more thougts on looking at the night sky

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oker59

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just looking at the hydes cluster and sourounding space, you see ever more looser star groups(i'd have to look into whether some of these others are names), till you arive at the big dipper which just happens to be a group of related stars(at least according to proper motion; we'd suspect they have common chemical relationships if we could ever go there to find out; don't know if they have spectral analyses that sophisticated).<br /><br />It's kind of neat to see such a progression from youngest/most compact to the big dipper stars which are pretty close to being dispersed throughout the milky way galaxy to where you couldn't detect proper motion resemblances.<br /><br />I don't know of anybody suggesting that we can make out stars from our original open cluster based on either chemical/or proper motion
 
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qso1

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Actually, spectral analysis is the tool that helps astronomers determine much of the chemical nature of stars and the similarities that are found within some stars. Check out the link below.<br /><br />http://solstation.com/ <div class="Discussion_UserSignature"> <p><strong>My borrowed quote for the time being:</strong></p><p><em>There are three kinds of people in life. Those who make it happen, those who watch it happen...and those who do not know what happened.</em></p> </div>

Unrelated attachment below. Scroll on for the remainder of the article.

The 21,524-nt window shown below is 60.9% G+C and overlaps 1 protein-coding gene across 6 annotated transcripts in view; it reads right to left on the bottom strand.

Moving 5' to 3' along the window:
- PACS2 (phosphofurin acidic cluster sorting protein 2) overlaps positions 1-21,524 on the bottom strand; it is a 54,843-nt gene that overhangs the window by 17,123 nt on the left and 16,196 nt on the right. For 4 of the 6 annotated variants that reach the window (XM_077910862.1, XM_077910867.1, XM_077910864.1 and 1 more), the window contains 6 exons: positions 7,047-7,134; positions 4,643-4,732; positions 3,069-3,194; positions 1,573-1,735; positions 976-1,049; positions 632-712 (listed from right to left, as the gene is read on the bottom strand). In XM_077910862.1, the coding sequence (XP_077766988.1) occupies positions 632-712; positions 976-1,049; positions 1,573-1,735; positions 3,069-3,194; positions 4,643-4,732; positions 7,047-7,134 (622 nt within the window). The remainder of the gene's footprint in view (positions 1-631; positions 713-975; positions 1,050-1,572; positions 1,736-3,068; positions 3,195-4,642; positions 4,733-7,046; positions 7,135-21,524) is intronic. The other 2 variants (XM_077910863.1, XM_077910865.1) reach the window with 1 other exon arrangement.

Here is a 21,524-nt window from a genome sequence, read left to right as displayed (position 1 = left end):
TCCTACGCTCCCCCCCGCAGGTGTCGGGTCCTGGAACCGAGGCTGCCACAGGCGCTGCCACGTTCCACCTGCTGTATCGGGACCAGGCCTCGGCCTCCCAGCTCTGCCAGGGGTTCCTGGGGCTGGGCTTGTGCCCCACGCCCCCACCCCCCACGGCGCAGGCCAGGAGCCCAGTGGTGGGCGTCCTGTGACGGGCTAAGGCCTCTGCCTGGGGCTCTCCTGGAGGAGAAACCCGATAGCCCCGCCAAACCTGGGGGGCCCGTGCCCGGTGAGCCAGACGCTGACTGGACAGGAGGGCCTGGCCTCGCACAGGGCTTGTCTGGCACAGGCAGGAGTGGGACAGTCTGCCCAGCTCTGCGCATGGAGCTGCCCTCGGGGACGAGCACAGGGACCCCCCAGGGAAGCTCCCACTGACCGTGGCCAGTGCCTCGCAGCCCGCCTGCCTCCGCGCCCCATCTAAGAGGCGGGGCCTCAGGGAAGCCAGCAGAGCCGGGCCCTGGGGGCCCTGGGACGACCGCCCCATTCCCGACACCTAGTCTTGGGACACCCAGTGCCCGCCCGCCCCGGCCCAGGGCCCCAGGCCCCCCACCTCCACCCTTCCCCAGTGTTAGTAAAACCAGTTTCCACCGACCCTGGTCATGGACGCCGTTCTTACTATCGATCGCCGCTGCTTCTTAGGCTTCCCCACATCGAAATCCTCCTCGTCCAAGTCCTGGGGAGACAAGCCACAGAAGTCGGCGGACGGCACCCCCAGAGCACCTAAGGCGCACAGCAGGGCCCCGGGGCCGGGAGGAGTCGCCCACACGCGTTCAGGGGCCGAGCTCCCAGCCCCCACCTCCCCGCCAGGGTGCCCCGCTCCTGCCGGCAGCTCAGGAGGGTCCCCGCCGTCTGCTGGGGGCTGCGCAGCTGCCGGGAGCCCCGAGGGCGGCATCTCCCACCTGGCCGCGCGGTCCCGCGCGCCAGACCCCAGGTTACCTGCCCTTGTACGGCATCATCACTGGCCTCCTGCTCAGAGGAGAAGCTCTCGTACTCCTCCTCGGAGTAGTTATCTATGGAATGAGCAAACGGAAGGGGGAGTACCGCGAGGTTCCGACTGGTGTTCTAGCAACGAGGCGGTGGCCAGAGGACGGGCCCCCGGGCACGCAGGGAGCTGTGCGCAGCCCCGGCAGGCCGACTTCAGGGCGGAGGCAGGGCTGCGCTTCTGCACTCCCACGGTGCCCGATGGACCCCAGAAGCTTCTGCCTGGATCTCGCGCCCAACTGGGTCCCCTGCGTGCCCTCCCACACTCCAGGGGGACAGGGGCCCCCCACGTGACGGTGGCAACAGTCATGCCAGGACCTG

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MeteorWayne

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Grabbing your "thoughts" part of the title, and I know I've said this before....but:<br /><br />That's one of the things I like most about being a meteor observer.<br /><br />This involves spending HOURS under the whole sky. The idea is to watch as much of the sky as you can to detect motion.<br />However in the meantime, you really become part of the whole sky above you. It's quite spiritual.<br />As the seasons progress, I am always amazed as the new constellations rise over the eastern sky in the morning. Instead of Gemini being 10 degrees or so long, in the mind instead it's so big it's hard to recognize.<br />BTW, I'm not stupid. When plotting meteors, I don't want to have any preconceived notions about where things are in the sky. I just plot what I see.<br />So I go out of my way to not know where things will be in the sky. To me, it's more fun to look, get tuned in, and figure it out.<br />Of course, I will know when something is out of place. That means a wanderer (planet). And again, since I try not to know in advance what I might see, I have to guess by brightness and color. I'm pretty good at it. Venus, Jupiter and Saturn are the brightest; Jupiter and Saturn have distinctly different colors. Mars is of course red, and with all the "Mars as big as the full moon" internet rumours, I always have to know it's brightness, position and next opposition <img src="/images/icons/laugh.gif" /> <br /><br />It's nice to connect to the sky. If more humans did it, we'd be far better off, IMHO.<br /><br />MW <div class="Discussion_UserSignature"> <p><font color="#000080"><em><font color="#000000">But the Krell forgot one thing John. Monsters. Monsters from the Id.</font></em> </font></p><p><font color="#000080">I really, really, really, really miss the "first unread post" function</font><font color="#000080"> </font></p> </div>